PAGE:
|924 takes off on her official maiden flight, flown by Lou Schalk - Lockheed photo via John Stone|
"It was determined that we would make a high-speed taxi test going down
our 8000-foot concrete runway towards the Groom Lake bed which had probably
4-5 miles of lake bed suitable for landing beyond the end of the runway,
so that seemed like a safe direction to go. The idea was that as I reached
takeoff speed was to lift it off the ground and set it back down to see how
"Well, when we went down the runway and hit takeoff speed and lifted off, it was immediately out of control. It was oscillating longitudinally and laterally. It was obvious the airplane was very unstable. We did not have the damper systems on; no one ever turned the damper systems on on the first flight because you didn't trust them!
"Finally I got hold of it, set it back down on the ground, and was probably a mile or so out on the lakebed at that point in time. Immediately disappeared into a cloud of dust. The tower called to see if I was all right. I replied 'I'm fine, I'm rolling out to slow down and turn around and taxi back.' The tower couldn't hear me becaue the antenna for my UHF transmitter was on the bottom of the fuselage and was blanked out for the direction of the tower's line of sight. So no one knew what was happening and in the dust kept waiting for the burst of flames as I ran into the mountains. After I turned the corner, if Kelly Johnson hadn't already had a heart attack, he probably breathed a sigh of relief. I taxied back in, and we talked about it that night...I said, 'Why don't we turn the dampers on before we try this again?' We all agreed that was a very good idea!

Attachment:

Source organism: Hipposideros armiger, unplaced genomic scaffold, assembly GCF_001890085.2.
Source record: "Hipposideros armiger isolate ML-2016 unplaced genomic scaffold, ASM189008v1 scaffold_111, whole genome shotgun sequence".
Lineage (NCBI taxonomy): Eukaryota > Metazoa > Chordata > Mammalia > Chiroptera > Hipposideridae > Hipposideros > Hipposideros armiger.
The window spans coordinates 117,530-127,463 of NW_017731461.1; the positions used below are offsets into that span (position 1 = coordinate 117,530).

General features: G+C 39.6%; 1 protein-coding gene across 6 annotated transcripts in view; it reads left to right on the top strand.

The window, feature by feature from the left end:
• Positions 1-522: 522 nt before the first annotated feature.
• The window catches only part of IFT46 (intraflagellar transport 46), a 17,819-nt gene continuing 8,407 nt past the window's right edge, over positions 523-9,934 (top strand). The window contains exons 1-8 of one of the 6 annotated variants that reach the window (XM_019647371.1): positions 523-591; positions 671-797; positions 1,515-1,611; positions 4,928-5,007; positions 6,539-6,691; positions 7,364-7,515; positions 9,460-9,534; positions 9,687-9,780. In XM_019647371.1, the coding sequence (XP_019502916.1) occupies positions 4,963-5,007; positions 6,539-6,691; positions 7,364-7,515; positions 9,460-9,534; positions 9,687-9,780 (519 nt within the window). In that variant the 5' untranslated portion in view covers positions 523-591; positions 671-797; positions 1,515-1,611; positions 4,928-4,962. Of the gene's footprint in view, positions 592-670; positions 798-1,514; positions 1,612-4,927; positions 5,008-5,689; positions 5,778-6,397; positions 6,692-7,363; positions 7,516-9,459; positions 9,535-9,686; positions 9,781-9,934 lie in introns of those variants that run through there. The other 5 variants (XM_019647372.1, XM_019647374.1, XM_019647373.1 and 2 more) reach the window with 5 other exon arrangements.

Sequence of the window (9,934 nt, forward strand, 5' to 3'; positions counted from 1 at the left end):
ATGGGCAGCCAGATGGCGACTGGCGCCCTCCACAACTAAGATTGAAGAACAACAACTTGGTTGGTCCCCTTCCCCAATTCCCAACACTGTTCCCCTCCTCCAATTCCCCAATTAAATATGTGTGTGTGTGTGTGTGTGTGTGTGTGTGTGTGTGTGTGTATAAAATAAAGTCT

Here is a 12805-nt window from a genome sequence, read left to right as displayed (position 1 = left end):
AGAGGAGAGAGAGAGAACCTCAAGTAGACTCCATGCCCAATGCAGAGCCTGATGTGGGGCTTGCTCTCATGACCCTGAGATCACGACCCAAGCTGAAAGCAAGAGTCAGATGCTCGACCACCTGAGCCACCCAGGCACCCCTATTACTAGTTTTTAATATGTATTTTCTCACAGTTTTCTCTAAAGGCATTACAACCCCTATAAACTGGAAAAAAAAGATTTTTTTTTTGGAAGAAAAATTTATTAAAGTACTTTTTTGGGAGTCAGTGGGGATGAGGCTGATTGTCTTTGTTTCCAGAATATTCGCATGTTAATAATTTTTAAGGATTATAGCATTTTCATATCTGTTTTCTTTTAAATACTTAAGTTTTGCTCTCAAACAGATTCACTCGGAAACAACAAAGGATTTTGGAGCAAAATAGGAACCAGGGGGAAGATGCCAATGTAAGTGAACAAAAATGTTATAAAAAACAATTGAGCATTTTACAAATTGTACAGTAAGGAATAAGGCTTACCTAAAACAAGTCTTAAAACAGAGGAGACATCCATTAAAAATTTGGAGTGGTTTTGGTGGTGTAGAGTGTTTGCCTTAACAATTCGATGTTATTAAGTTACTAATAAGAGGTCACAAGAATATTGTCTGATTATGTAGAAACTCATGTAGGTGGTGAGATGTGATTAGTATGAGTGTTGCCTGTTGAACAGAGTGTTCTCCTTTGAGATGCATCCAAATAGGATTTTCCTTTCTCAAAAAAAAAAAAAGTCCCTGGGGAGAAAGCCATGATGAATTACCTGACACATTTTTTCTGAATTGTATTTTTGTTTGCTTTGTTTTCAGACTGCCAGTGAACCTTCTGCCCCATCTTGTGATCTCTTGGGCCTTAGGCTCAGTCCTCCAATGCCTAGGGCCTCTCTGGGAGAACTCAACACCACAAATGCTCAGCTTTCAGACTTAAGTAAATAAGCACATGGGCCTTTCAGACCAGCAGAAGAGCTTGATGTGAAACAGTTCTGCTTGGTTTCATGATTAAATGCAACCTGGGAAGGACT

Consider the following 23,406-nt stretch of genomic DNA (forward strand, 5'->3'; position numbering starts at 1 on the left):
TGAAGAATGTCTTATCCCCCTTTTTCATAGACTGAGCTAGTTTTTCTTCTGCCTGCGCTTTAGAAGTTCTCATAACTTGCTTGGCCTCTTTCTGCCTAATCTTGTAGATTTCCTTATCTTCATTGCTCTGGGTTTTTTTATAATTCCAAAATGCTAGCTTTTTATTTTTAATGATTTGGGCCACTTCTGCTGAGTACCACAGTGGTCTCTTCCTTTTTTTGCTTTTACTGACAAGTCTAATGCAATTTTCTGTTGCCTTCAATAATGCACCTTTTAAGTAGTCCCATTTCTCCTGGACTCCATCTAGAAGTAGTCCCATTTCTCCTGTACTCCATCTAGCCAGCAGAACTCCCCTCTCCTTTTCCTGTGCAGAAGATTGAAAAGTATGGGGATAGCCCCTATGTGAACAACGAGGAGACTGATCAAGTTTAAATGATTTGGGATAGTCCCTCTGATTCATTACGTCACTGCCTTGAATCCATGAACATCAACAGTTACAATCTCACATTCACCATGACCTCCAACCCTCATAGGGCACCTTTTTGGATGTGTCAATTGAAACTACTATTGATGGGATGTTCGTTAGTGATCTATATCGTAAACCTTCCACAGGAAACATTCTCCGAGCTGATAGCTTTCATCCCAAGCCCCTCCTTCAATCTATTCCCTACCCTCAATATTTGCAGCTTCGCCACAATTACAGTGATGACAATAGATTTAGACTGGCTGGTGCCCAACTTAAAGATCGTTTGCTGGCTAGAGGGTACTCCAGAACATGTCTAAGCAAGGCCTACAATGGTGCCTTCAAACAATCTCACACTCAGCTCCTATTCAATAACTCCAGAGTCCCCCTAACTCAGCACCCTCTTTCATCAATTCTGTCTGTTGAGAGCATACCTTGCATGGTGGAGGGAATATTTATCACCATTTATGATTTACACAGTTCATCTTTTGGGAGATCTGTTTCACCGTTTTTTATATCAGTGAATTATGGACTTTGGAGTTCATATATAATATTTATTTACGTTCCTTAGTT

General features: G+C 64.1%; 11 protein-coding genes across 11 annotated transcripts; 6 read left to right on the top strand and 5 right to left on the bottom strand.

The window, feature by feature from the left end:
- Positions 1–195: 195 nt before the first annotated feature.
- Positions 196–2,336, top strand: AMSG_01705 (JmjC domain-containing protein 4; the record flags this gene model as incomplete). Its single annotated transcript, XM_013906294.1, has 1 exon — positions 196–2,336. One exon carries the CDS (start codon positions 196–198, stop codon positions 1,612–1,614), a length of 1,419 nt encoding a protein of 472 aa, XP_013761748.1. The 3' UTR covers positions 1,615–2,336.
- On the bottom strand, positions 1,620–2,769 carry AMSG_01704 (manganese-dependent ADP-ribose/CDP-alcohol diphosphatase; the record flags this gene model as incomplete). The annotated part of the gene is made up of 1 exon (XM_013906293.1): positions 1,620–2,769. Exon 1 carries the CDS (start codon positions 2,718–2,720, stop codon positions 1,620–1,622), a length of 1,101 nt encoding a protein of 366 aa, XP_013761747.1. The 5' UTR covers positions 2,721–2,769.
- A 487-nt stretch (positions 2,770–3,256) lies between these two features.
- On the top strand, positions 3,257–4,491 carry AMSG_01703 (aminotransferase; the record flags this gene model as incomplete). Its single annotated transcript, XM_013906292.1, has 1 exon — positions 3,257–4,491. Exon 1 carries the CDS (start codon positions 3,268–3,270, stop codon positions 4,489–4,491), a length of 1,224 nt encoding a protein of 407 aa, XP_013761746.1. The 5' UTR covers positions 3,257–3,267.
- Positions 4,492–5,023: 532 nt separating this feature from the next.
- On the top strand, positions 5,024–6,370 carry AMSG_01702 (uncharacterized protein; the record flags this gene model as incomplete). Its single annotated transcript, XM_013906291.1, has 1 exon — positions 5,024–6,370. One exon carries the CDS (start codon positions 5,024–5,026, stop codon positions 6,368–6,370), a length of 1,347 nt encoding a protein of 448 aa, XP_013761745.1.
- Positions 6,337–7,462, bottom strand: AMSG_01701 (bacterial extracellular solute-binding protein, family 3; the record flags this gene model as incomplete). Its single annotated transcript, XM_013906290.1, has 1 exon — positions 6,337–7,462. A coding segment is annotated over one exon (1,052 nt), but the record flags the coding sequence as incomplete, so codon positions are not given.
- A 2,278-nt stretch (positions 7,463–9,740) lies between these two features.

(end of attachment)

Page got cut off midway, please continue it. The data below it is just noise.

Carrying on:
Another fuel dump from the same flight - photo courtesy of Tony Landis
"I still didn't know what had gone wrong, but I did know we had 12 to
15 thousand pounds of fuel on board for the taxi test. Flying an F-104,
that's an awful lot of fuel, that's more that it carries, but we carried
76,000 pounds of fuel so we hardly had anything at all. It was all in
the back end. The airplane was statically unstable, which meant that anytime
you move the controls or if the airplane had any movement, you had to make
a correctional movement with the controls to stop it, otherwise it would
keep right on going; where if the airplane is stable, that means it will
tend to return to its normal position, say if it hits some rough air or
something like that. This is because of the center of gravity and
its location to the center of pressure, which is usually about the
midpoint of the wing.|
"We had so much fuel in the back end of the airplane that the center of gravity was about 3 percent beyond the aft limit, and we were terrifically unstable. On the actual flight where we got airborne and stayed there, we were probably 3 percent forward of where our normal fuel loading would be. The reason that happened was that the ground crew and most of the people who were getting the airplane ready for this taxi test didn't know that we had decided to lift off the airplane and set it back down again that night except for Kelly, myself and the flight test engineer...no one told them!"
60-6924 completing her "official" maiden flight, April 30, 1962, flown by Lou Schalk - Lockheed photo via John Stone
While the date of this "first flight" has often been quoted as April 26, Keith Beswick was in attendance and remembers the date because it was his brother's birthday. Also, Kelly Johnson calls out the 25th in his History of the Oxcart Program:
"We worked around the clock to get the bird ready for flight, and on 25 April 1962, Lou Schalk first got the aircraft into the air. He flew it about a mile and a half at altitudes of about 20 feet....On 26 April 1962, we made the official first flight."
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